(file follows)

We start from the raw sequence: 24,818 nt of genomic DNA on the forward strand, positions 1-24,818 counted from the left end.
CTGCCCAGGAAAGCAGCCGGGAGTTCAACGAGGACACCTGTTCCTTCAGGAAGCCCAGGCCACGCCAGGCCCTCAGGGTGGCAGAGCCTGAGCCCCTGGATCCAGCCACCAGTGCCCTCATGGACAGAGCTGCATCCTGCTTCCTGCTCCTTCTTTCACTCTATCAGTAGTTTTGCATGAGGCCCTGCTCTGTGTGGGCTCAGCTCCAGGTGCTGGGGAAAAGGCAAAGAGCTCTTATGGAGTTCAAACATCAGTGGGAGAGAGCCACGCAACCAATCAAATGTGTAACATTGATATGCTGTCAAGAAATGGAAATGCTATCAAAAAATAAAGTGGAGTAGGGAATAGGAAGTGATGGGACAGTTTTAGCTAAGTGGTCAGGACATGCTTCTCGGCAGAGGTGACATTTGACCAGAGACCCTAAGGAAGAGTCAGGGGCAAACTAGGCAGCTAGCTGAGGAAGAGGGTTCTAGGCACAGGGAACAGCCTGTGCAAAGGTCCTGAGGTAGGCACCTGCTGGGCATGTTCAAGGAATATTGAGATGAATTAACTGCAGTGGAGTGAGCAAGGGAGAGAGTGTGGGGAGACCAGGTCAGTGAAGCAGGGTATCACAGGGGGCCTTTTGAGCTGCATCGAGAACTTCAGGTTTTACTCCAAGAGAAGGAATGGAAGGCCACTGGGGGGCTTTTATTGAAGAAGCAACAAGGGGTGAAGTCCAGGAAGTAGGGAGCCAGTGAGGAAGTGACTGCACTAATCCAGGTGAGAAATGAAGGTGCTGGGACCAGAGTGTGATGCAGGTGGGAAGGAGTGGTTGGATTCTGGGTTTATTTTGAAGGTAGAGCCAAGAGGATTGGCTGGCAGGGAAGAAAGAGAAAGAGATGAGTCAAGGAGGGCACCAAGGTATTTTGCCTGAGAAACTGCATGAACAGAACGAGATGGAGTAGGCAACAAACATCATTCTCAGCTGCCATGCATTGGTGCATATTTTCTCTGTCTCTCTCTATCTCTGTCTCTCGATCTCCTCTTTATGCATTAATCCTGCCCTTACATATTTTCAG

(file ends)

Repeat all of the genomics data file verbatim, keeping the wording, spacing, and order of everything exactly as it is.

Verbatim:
We start from the raw sequence: 24,818 nt of genomic DNA on the forward strand, positions 1-24,818 counted from the left end.
CTGCCCAGGAAAGCAGCCGGGAGTTCAACGAGGACACCTGTTCCTTCAGGAAGCCCAGGCCACGCCAGGCCCTCAGGGTGGCAGAGCCTGAGCCCCTGGATCCAGCCACCAGTGCCCTCATGGACAGAGCTGCATCCTGCTTCCTGCTCCTTCTTTCACTCTATCAGTAGTTTTGCATGAGGCCCTGCTCTGTGTGGGCTCAGCTCCAGGTGCTGGGGAAAAGGCAAAGAGCTCTTATGGAGTTCAAACATCAGTGGGAGAGAGCCACGCAACCAATCAAATGTGTAACATTGATATGCTGTCAAGAAATGGAAATGCTATCAAAAAATAAAGTGGAGTAGGGAATAGGAAGTGATGGGACAGTTTTAGCTAAGTGGTCAGGACATGCTTCTCGGCAGAGGTGACATTTGACCAGAGACCCTAAGGAAGAGTCAGGGGCAAACTAGGCAGCTAGCTGAGGAAGAGGGTTCTAGGCACAGGGAACAGCCTGTGCAAAGGTCCTGAGGTAGGCACCTGCTGGGCATGTTCAAGGAATATTGAGATGAATTAACTGCAGTGGAGTGAGCAAGGGAGAGAGTGTGGGGAGACCAGGTCAGTGAAGCAGGGTATCACAGGGGGCCTTTTGAGCTGCATCGAGAACTTCAGGTTTTACTCCAAGAGAAGGAATGGAAGGCCACTGGGGGGCTTTTATTGAAGAAGCAACAAGGGGTGAAGTCCAGGAAGTAGGGAGCCAGTGAGGAAGTGACTGCACTAATCCAGGTGAGAAATGAAGGTGCTGGGACCAGAGTGTGATGCAGGTGGGAAGGAGTGGTTGGATTCTGGGTTTATTTTGAAGGTAGAGCCAAGAGGATTGGCTGGCAGGGAAGAAAGAGAAAGAGATGAGTCAAGGAGGGCACCAAGGTATTTTGCCTGAGAAACTGCATGAACAGAACGAGATGGAGTAGGCAACAAACATCATTCTCAGCTGCCATGCATTGGTGCATATTTTCTCTGTCTCTCTCTATCTCTGTCTCTCGATCTCCTCTTTATGCATTAATCCTGCCCTTACATATTTTCAG